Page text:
There’s a new thick glossy coffee table book about the making of the movie, 2001. It looks fantastic. I did the math and it would cost about $83 from Amazon.
Do I want this? Yes, no, yes, no.
I used my famous watch dial test; if I look at my watch right now and the seconds hand is in the top half I’ll get it and if it’s in the bottom half I won’t.
It was in the top half, but here’s the trick: My immediate reaction wasn’t “Yay,” it was “Oh,” so I won’t get it. Simple as that.
The way I see it, rather than making a choice, this way I’m reacting to an order from the dial. My immediate reaction to that order, my gut, will tell me what to do.
Besides, if I got the book I’m sure I’d pore over it for thirty minutes and then stash it away somewhere (I’m done!).
Red or Blue
Takapuna or Devonport
Takeout or cook at home
I do the watch dial test every time; of course I could flip a coin, but who has coins these days?
Get yourself a budgeting app and as well as setting up your real accounts, set up some virtual ones to cover recurring expenses. As an example, figure out how much you spend over a year on Internet and phone bills. Divide that by how often you are paid and then automatically “transfer” that amount from your real account to your virtual Internet and Phone account on pay day.
After using this system for a while you will find that you’re ignoring the total amount that’s actually in your account and instead making spending decisions based on what you have to spare.
This way when the time comes to pay your bills there should be no scary surprises.
I got all excited when I saw the specs for Safari 5 and immediately downloaded it. Then I paused and remembered how Safari burrows into the OS and can be all but impossible to uninstall and revert so I did a fresh incremental backup of the hard drive using Carbon Copy Cloner.
Sure enough, being a point zero version, there were a few features that I wasn’t wild about — the worst being the fact that it broke my copy of Pith Helmet — so I gulped hard and decided to overwrite my drive with the clone.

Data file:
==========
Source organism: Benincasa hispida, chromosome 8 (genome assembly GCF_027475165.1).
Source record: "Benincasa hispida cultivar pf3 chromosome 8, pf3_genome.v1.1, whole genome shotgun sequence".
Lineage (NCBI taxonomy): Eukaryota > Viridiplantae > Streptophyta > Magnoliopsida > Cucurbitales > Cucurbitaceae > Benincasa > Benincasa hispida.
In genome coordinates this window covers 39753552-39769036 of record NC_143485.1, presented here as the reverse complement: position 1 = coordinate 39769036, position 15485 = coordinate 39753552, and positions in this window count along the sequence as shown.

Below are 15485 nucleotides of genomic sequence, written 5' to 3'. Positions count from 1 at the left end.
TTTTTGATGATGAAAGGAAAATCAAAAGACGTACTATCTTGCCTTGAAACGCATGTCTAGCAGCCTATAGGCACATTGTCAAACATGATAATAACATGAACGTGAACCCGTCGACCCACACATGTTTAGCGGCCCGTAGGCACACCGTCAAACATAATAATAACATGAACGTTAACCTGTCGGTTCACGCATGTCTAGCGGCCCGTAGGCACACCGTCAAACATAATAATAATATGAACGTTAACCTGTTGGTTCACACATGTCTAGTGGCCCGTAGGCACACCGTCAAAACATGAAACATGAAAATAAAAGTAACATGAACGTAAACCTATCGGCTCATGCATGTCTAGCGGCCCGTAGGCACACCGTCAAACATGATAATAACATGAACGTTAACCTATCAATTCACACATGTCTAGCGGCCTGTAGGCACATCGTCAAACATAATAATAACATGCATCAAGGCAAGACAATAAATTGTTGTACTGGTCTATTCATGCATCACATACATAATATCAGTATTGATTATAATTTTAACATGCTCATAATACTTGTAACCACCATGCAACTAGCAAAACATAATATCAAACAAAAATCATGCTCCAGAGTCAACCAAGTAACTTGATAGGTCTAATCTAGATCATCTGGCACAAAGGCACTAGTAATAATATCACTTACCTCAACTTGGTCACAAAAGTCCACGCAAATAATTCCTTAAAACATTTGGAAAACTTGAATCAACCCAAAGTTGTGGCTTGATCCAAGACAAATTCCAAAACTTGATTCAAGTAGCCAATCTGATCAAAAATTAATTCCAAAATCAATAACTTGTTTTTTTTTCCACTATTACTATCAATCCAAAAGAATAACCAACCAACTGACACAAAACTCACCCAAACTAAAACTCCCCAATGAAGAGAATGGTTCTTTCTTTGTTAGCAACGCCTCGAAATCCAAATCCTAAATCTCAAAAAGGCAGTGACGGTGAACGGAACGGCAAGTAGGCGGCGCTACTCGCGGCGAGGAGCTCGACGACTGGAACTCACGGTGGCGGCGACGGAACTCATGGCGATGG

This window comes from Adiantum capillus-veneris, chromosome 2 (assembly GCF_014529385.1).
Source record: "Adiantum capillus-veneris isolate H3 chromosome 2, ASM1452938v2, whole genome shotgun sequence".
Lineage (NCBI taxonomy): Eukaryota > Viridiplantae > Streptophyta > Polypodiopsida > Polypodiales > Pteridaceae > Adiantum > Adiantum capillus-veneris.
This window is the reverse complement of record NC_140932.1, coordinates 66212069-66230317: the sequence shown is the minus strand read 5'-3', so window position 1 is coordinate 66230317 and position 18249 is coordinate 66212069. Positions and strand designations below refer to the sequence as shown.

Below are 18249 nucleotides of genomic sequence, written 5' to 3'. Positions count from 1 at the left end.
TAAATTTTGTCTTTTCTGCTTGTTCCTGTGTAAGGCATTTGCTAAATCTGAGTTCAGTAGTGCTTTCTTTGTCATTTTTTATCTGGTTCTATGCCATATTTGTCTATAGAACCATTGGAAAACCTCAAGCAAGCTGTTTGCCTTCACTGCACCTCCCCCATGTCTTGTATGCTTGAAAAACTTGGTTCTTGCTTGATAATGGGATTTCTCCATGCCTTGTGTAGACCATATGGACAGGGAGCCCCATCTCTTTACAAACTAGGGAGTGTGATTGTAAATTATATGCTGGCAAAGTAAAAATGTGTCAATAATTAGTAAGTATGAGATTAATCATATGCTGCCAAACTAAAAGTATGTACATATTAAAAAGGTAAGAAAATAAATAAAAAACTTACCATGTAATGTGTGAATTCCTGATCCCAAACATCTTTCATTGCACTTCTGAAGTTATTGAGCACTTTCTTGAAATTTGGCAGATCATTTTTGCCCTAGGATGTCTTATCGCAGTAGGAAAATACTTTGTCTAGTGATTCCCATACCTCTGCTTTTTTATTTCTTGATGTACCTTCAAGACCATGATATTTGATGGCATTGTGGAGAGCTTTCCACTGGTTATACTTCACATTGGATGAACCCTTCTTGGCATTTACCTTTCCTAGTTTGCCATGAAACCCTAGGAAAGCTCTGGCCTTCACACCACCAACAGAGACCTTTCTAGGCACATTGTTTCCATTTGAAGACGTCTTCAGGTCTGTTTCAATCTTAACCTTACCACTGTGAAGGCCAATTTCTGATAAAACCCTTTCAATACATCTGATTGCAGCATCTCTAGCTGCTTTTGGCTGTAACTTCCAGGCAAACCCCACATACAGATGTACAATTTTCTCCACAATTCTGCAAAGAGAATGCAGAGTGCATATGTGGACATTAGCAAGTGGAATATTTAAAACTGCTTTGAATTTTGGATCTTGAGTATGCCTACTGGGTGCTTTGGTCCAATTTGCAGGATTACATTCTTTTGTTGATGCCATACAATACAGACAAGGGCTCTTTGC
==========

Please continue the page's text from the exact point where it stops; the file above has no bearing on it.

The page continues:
I needn’t have worried. Twenty minutes later everything was as it was one minute before installing the new Safari.
After a week or so with Leopard I’m becoming brave and adventurous. I’ve replaced the standard dock with one that looks more like a shelf than a glass table. I’ve also changed the icons for some of the folders that I regularly access.
Both of those jobs have gone off without a hitch. I’ll post information about the tools I used once I’m a hundred percent sure there are no resultant bugs.
Lastly, I’m also starting another experiment. Macs are supposed to just work so I’m going to see if that applies to memory management. I’ll be letting apps run hidden instead of quitting them after use. Let’s see if memory is freed up as required.
I just spent a delightful hour using the online dashboard for WordPress.
I changed the theme of my blog and tossed out a few widgets from the sidebar that were no longer relevant. It was so easy and responsive, even on my dialup connection.
I guess one of the reasons that I liked the experience so much was that I was working with such an attractive interface.
Google could learn a thing or two from WordPress in this respect; I know that Google like to keep things simple, but there’s simple, and then there’s just plain drab.
The “Files” app for iPhone was recently updated. One of the new features that I really appreciate is a Safari-like built in browser. With it I can visit a site and tap and hold on a downloadable file and download that file to the iPhone.
I do this at the library with its fast and free connection. When I get home I connect to Files with my Mac’s Finder and pull the file across.
Saves hours of the home phone being held up by my slow dialup connection.